Good thing too, because when I got home, and had a chance to sit down, spin and digimatize my acquisitions, I was shocked (and stunned, of course) when I dropped the needle on side one and discovered a wild, souled up take on the Who’s ‘Won’t Get Fooled Again’.
Are you now as shocked and stunned as I was?
Wait until you hear it.
Recorded in 1972, under the auspices of Vicki Wickham (producer of the UK TV show Ready Steady Go, and one of the co-composers  – with Simon Napier-Bell – of the English lyrics to Dusty Springfield’s ‘You Don’t Have To Say You Love Me), ‘Moonshadow’, featuring the title cut (a Cat Stevens tune), the Who song I bring you today and a number of group originals is, to borrow a tired old cliché, a transitional album.
The old school, polished girl group-isms of a few years earlier are gone, but the wild, space age funk of a few years in the future has yet to arrive.
The Labelle version of ‘Won’t Get Fooled Again’ hews closely enough to the original that it is still recognizable, yet there’s no mistaking Patti Labelle’s mighty voice tearing its way through the song. It’s also worth giving some thought to differences inherent in these particular lyrics being delivered not by the Who but by a group of black women in early 70s America.
While pretty much any song sung by Patti Labelle automatically becomes soulful, there’s still a rock underpinning to the proceeding, though things do take off in another direction entirely at the end of the record, as jazzman Harold Vick comes in with a slightly “free” soprano sax solo.
It’s a very groovy record, and as always I hope you dig it.
I’ll be back on Friday with something cool.

Peace

Larry

*Ms. Nona Hendryx coming from the capitol city of Trenton!

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Kool & the Gang – Who’s Gonna Take the Weight Pts 1&2

August 30, 2009

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Kool and the Gang

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Listen/Download – Kool & the Gang – Who’s Gonna Take the Weight Pts 1&2 – MP3

Greetings all.
I hope everyone had a most excellent weekend.
Here in NJ (as I’m sure it was along most of the East Coast) we were rained on for most of the weekend, the result of the passing remnants of a dying hurricane. Better – I’m sure – than the hurricane itself, but still a drag.
I figured I’d get the new week started with something tasty that I picked up while down in DC a while back.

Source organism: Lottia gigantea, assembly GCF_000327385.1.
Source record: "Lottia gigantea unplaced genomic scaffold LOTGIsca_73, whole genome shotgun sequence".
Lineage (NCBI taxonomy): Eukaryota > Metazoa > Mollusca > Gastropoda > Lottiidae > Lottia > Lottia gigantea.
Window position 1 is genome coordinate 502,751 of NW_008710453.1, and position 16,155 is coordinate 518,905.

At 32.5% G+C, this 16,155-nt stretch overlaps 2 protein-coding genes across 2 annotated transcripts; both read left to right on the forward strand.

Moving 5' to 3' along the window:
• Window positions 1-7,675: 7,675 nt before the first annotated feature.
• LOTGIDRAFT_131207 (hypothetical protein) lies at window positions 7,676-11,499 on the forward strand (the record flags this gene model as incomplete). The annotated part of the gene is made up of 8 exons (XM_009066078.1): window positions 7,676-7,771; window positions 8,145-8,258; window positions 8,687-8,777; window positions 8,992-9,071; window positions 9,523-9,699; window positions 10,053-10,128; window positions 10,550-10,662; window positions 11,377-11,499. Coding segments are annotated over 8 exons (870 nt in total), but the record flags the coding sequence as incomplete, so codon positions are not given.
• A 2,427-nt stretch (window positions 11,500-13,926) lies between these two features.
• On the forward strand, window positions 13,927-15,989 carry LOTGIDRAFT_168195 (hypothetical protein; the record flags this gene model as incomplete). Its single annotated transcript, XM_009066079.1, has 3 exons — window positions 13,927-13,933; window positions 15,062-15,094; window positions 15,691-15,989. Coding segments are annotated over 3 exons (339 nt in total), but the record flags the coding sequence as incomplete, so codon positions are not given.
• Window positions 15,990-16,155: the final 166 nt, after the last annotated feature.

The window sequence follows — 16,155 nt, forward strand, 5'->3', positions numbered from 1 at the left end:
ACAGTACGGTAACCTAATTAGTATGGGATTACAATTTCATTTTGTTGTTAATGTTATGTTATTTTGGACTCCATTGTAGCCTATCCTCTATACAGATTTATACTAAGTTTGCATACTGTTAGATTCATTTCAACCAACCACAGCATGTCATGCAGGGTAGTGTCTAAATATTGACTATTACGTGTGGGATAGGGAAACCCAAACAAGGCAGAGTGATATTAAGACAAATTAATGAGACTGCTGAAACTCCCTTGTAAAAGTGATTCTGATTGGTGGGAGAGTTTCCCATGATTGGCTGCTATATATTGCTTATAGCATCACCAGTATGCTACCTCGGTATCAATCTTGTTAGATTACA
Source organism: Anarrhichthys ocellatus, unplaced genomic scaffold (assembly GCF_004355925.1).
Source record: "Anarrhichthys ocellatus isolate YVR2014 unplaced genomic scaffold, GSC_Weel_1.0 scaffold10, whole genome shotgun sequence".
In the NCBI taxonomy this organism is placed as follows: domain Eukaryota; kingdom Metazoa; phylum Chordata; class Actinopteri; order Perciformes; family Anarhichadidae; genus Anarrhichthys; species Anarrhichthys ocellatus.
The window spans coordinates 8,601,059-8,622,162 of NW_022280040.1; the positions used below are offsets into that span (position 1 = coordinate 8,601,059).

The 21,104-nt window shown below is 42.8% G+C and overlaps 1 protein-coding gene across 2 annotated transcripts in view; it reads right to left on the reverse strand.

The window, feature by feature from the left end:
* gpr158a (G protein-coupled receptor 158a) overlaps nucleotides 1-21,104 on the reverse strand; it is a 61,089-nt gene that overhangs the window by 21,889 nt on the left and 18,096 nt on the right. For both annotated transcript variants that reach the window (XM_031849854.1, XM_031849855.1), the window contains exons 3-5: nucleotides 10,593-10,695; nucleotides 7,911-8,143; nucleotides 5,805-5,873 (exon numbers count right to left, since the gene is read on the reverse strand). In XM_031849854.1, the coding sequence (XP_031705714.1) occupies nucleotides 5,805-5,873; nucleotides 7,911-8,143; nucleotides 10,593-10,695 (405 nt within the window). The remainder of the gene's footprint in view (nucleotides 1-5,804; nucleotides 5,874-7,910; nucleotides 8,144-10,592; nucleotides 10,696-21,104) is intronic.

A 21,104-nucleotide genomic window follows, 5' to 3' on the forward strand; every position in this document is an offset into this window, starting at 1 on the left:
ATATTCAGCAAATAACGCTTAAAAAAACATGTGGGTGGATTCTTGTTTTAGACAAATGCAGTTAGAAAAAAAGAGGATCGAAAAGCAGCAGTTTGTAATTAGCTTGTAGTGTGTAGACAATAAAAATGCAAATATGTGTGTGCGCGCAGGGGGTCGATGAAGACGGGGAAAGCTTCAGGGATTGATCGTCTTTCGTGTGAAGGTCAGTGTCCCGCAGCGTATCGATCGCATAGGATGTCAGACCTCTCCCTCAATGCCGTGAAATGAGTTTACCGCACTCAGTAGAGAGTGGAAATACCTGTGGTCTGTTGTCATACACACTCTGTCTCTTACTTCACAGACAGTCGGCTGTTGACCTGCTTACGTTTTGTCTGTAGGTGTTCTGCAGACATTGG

As I’ve recounted to my DJ buddies, the digging in DC is outstanding, as applies to both variety and price. I grabbed myself a couple of OG Kool and the Gang LPs in excellent condition. Oddly enough, for a relatively popular band from New Jersey, their LPs rarely show up around here, and when they do they are – in the parlance of the digger – skated. To locate a nice copy of ‘Kool and the Gang Live at the Sex Machine’, for the low, low price of a single, crispy US dollar, was indeed a treat.
It is thanks to that very find that I bring you today’s selection, the supremely funky ‘Who’s Gonna Take the Weight Pts 1&2’.
I don’t know how it is where you hang, but in my personal vinyl neck of the woods, Kool and the Gang MK1 (the band as it existed from it’s first recordings to it’s stylistic dilution somewhere in the late 70s) was one of the most reliably funky bands ever to take a stage (or prop themselves up in front of a microphone).
They managed to mix in a jazzy sophistication without compromising the funk, and ‘Who’s Gonna Take the Weight’ is a great example thereof.
The tune gets started with a little bit of preaching:

People, the world today is in a very difficult situation
And we all know it because we’re the ones to created it
We’re gonna have to be the ones to clean it up
We’re gonna have to learn to live together and love each other

Because I believe one day someone or something
Is gonna wanna judge who’s creating
All this corruption and death and pollution
And all these difficult situations on earth

And He’s gonna wanna know
Who’s gonna take the weight

Following which, Kool (and the Gang, of course…) firm in the knowledge that you can’t leave the audience hanging, winds up and knocks the whole thing over the fence.
The wah-wah guitar sets things up, and then – as is often the case with any Kool and the Gang record – the horn section takes the lead and makes it so that the listener simply must abandon his or her seat and step out onto the dance floor.
There’s a great breakdown toward the end of part one, where the drums and percussion bubble up to the surface for a moment, before the whole thing fades out into a wave of fake crowd noise. When the congas and electric piano come in to start off part two the groove is restored, if spread open a little bit wider than in Part 1. The horns are still there but the rhythm section is a little bit higher in the mix.
It’s solid stuff (sampled many times), and as always, I hope you dig it.

Peace

Larry

PS Don’t forget to head over to Iron Leg for a podcast of the best of the Walker Brothers.

PSS Check out Paperback Rider too.